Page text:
Henri Barkey and Tara Sonenshine are right in observing in this space
("Global View of Democrats") that the next US president will have the
critical task of raising America's credibility around the world from
the depths to which it has sunk.
The authors argue that Senator Obama is the best candidate to restore
America's standing and authority based on his "transformative
personality, personal history and appeal."
Here's why they are wrong.
While personal appeal and oratorical skill are certainly helpful in building diplomatic
ties and conveying goodwill, they aren't a substitute for strong relationships and demonstrated leadership on the international stage. And as valuable as Senator Obama's Kenyan roots and childhood in Indonesia are, these experiences are not, in fact, indicators of diplomatic skill or the knowledge of global affairs needed to navigate international relations in our treacherous world.
By contrast, Hillary Clinton has been practicing public diplomacy for
years and is widely respected around the world for her longtime
commitment to international development, human rights and America's
During the years that Hillary Clinton served as first lady, she
became a symbol of America's human face and the values we cherish as
a people. In an unprecedented role, she traveled to more than eighty
countries to highlight the importance of investing in people. She
gave voice to those living on the margins of society, particularly
women and children, but also the poor. She put a spotlight on US
development programs that offered solutions to pressing problems like
infectious diseases, illiteracy, and economic marginalization. She
advanced important causes -- from microcredit to global health
initiatives -- with an array of foreign leaders, international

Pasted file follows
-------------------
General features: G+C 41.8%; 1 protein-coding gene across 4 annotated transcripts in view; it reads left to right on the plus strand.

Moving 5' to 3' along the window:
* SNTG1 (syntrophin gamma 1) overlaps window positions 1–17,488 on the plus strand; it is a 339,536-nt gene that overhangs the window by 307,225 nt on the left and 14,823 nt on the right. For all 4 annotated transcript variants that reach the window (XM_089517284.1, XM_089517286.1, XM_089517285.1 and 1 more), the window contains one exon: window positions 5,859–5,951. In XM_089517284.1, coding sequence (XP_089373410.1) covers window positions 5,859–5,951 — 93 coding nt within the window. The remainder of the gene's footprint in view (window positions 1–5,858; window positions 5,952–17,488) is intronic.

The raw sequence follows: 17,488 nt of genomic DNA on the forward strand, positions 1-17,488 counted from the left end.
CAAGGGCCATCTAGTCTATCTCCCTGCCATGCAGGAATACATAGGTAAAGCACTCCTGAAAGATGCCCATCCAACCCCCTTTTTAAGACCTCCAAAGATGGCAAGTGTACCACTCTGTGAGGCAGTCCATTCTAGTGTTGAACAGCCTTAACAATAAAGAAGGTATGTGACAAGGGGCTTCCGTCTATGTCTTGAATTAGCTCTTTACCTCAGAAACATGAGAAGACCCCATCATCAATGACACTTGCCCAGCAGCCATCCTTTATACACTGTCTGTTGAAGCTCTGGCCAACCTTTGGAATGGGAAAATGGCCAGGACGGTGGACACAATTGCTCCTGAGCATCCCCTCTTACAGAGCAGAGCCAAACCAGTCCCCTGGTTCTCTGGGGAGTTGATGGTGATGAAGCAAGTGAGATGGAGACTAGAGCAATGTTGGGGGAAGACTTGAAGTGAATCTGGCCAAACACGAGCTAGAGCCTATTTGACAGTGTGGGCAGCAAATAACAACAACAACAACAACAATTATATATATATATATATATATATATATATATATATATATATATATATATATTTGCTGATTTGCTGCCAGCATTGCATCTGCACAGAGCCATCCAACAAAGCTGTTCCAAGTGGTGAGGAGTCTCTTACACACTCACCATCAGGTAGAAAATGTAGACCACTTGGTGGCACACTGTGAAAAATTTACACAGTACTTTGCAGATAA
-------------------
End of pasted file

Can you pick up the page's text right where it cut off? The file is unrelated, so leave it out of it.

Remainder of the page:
organizations, and grass roots activists. And she also talked to
Americans about why these investments were critical to expanding our
influence and enhancing our own security.
Hillary Clinton traveled to places no first lady had ever gone, and
where presidents can't go. Visits to some of the most troubled places
around the world certainly offered her a measure of exposure and
acculturation that she would carry with her to the presidency.
While her oratory may not be as soaring as Senator Obama's, her words helped galvanize a global women's rights movement. Her now famous speech in Beijing at the UN Fourth World
Conference on Women in 1995 -- which declared that "human rights are women's rights and women's rights are human rights" -- became a call to action to millions of women who joined together in a common purpose - the struggle for women's rights and human rights on a global scale.
Given her status as one of the world's most visible champions of
these causes, it's not surprising that thousands
waited through the night to hear her speak in the Philippines; that
men and women stood ten deep along the streets in Mongolia to salute
her when she traveled there; that the residents of Soweto danced in
the streets awaiting her visit to their township.
Indeed, Hillary is today a familiar and beloved presence in many
parts of the world. A street in a housing project where she helped
squatters in South Africa was named after her. So was a clinic in
Eritrea, a village in Bangladesh, and a school in Romania. When she
arrived in Nicaragua after a devastating hurricane had hit, women
held up a banner in Spanish that said: "Welcome to Hillary, the
ambassador to the poor."
Perhaps as relevant today is her stature in the Muslim world. Having
traveled extensively in the Middle East, North Africa, and Southeast
Asia, she conducted vigorous outreach to diverse religious groups and
convened leaders of different faiths to work together on religious
tolerance and ways to combat extremism.
In 1999, a plaque was dedicated at the US Agency for International
Development to recognize Hillary's leadership on global issues.
It said, "May all who pass through these portals
recognize the invaluable contributions to worldwide development made
by the First Lady of the US, Hillary Clinton." The Bush
Administration had the plaque removed. Plaque or not, her legacy around the
world endures in the hearts and minds of millions of people for whom
she was an embodiment of America at its very best. That
is what Hillary Clinton would bring to the presidency.